Georgia Gee reports on the world’s worst humanitarian crisis you don’t know about.
How do you make the news feel ‘new’? This is a fundamental concern for any journalist, but one that becomes even more consequential when covering a war-torn country with over 20 million people starving.
Often labelled as the “forgotten war”, Yemen is in the midst of a humanitarian emergency of catastrophic proportions. Since March 2015, Saudi Arabia has been leading a coalition of Gulf states against the Houthi rebels in Northern Yemen after the rebels drove out the US-backed and pro-Saudi government. After four years of escalating conflict, the Yemeni people continue to bear the brunt of ongoing hostilities and severe economic decline.
The statistics are shocking and never-ending. 80% of the population – over 24 million people – are in desperate need of humanitarian aid and protection. A report by UNICEF revealed that eight children are killed or injured every day across the country’s 31 active conflict zones. Furthermore, it has become a breeding ground for disease, currently experiencing the world’s worst cholera epidemic.
Despite this, a YouGov poll at the end of the last year showed that 42% of the British public didn’t know that the war in Yemen even exists. A lot less are probably aware of the fact that since the war began the UK government has given over three billion pounds of arms to Saudi Arabia.
The murder of well-known Saudi Arabian journalist Jamal Khashoggi in October at the country’s consulate in Istanbul shocked the world and brought the details of the crisis, and the involvement of Western countries, to light. But does it take the murder of one man trying to report on the crisis to make that of tens of thousands hit the headlines? The international media had previously paid shamefully little attention to the war with most news outlets quoting a two-year-old UN figure of 10,000 as the death toll. According to the latest report by ACLED (Armed Conflict Location & Event Data Project) the number is more than six times higher.
Last week, Pi and STAND UK, a student-led movement that aims to make mass atrocity prevention a national priority, hosted an event ‘Talking Peace: Speaking Truth to Power in Yemen’, which included speakers Nawal Al-Maghafi, a Yemeni-British journalist, and Stephen Bell, Treasurer for Stop the War Coalition. Al-Maghafi became a Special Correspondent for the BBC after she began making video reports in Yemen. Her investigation into a 2015 ‘double tap attack’ – where an initial strike on a target is followed by a second one to kill those who show up to aid or mourn the victims – on a funeral provided key evidence in the case against weapon sales to Saudi Arabia by the UK. Her coverage also led to DEC Yemen appeal which raised over £25 million for those affected.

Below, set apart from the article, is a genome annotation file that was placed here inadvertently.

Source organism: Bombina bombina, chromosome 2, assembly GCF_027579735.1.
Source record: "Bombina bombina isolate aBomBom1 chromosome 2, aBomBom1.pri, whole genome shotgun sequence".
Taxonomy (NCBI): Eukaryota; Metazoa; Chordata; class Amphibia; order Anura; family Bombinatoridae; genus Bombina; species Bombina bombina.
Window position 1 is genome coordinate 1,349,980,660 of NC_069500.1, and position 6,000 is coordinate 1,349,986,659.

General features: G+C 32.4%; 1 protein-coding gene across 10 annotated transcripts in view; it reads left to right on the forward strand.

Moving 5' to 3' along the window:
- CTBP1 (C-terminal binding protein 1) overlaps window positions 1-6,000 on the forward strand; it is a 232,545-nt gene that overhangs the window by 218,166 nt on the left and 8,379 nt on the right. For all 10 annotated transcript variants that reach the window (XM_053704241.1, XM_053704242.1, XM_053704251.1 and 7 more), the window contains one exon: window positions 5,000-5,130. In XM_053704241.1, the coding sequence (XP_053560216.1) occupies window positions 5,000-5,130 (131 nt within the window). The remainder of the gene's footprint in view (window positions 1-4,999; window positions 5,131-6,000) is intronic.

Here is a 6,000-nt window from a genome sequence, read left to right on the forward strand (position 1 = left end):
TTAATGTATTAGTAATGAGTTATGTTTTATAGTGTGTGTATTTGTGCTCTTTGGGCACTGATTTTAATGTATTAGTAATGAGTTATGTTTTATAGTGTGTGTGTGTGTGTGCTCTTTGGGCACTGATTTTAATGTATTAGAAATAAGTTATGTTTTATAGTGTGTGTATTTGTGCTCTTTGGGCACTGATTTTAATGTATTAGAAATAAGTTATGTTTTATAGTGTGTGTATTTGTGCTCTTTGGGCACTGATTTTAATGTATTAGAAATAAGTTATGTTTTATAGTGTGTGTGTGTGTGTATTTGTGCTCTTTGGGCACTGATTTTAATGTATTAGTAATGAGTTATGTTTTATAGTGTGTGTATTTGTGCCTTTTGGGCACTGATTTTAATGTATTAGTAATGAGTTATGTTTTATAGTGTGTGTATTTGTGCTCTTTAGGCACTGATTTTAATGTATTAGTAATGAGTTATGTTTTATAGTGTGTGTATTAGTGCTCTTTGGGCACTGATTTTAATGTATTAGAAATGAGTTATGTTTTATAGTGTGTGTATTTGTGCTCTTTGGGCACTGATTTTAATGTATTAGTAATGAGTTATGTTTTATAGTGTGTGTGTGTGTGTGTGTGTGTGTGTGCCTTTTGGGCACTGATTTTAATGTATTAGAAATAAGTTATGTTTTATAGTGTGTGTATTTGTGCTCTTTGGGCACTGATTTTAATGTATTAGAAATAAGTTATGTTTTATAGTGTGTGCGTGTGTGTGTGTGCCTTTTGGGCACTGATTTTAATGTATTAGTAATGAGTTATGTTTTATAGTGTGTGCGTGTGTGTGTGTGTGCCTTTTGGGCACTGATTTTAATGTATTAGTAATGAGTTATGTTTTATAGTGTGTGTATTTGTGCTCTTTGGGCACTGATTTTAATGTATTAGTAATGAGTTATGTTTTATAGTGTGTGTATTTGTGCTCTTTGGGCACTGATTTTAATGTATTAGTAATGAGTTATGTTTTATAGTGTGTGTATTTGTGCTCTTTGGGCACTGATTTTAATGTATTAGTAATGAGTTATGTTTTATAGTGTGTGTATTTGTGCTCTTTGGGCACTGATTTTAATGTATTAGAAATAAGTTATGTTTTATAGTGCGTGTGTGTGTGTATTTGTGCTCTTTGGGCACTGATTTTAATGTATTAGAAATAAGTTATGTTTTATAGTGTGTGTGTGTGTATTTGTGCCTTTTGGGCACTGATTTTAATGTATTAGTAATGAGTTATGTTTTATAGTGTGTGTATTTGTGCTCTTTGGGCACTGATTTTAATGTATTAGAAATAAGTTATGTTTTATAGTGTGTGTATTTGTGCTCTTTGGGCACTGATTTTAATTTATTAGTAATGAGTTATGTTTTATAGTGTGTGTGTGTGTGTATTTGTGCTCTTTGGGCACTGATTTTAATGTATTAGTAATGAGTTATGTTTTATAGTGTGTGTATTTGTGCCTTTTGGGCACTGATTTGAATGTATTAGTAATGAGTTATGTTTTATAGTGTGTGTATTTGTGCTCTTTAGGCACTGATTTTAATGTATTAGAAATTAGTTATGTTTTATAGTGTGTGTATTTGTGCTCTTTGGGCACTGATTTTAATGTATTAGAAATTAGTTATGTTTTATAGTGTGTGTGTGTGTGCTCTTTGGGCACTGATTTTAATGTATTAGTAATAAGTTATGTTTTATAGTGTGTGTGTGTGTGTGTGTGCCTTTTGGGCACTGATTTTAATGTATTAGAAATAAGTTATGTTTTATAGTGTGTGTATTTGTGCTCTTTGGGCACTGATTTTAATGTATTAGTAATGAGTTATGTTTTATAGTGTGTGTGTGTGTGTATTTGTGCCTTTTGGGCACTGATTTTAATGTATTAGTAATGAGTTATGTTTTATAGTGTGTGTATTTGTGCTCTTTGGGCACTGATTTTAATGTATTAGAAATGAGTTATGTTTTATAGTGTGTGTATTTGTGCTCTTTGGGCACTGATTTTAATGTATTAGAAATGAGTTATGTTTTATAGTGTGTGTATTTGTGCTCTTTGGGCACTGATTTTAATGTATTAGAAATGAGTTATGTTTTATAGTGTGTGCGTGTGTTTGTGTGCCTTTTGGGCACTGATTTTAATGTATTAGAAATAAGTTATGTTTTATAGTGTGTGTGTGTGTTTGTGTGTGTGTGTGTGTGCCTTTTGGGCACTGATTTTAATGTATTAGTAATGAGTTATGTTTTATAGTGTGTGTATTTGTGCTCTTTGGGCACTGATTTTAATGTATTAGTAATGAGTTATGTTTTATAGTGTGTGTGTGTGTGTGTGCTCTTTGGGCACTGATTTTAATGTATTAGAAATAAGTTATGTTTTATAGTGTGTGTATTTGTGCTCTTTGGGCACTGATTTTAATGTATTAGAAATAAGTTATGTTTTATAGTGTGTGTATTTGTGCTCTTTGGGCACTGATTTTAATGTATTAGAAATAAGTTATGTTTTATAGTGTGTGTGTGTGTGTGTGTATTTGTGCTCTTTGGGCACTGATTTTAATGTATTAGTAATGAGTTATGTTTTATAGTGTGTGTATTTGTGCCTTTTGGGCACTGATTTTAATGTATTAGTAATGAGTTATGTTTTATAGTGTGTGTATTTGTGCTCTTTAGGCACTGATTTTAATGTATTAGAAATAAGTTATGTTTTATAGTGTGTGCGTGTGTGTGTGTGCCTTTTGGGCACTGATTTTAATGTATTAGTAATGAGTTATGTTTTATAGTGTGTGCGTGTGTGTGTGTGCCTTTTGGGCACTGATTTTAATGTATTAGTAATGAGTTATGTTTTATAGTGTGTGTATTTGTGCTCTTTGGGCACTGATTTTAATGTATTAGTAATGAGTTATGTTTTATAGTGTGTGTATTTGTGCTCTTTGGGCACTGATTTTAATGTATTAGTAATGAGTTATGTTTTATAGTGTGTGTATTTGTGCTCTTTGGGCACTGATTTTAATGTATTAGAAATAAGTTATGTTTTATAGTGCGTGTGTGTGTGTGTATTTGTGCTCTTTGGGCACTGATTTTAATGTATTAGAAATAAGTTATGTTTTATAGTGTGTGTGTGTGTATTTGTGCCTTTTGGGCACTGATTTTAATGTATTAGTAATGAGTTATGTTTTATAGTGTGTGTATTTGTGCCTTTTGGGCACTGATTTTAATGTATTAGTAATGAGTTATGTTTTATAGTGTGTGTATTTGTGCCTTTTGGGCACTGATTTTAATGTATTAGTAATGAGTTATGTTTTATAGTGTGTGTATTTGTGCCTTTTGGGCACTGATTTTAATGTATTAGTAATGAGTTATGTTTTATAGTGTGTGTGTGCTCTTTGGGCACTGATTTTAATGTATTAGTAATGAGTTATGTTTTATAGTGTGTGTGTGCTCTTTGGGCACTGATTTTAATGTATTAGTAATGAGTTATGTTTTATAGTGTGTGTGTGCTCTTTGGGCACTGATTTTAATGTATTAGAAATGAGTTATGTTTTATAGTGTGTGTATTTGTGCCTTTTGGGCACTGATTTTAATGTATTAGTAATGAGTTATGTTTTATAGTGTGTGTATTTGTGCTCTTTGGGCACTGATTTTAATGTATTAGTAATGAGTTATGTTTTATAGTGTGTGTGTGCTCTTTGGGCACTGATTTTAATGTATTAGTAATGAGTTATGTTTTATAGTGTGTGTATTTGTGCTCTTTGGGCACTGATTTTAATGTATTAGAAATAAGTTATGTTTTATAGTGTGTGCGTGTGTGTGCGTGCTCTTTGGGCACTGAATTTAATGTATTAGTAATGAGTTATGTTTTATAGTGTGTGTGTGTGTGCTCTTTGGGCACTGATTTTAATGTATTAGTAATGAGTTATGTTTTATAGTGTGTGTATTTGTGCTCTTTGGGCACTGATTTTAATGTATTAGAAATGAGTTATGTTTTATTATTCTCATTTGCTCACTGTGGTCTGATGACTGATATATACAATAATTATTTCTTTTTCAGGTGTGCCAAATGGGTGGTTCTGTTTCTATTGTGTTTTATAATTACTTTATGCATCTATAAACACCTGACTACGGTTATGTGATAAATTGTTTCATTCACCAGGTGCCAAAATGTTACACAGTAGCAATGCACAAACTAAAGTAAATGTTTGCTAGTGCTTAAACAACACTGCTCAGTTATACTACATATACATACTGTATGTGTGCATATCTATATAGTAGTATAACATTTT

During the talk both Nawal and Stephen spoke about the current devastation in Yemen and their fears for the country’s future. But what has stuck with me is not only the disturbing facts and the manner of the West’s involvement, but the issue of making these facts ‘interesting’. Nawal spoke about the difficulty of getting, and subsequently keeping, an audience interested in the crisis. Following the atrocities covered in Iraq and Syria, she said that there is a “public fatigue” with warzones.
I, alongside other students – 14 London societies collaborated to host a ‘Vigil for Yemen’ at the end of February, organised by the group London Students for Yemen – continue to watch, yet of course remain detached from, the crisis. A ceasefire between the two sides was agreed in Sweden in December, but broader talks to end the conflict are yet to take place and the peace deal in the main port city is reported to be on the verge of breakdown. With the potential fallback into full scale war and a fatal attack that killed five children just last Thursday, it seems absurd and uncomfortably disconcerting that the “relevance” and “relatability” of the war even comes into question, particularly for those reporting on it.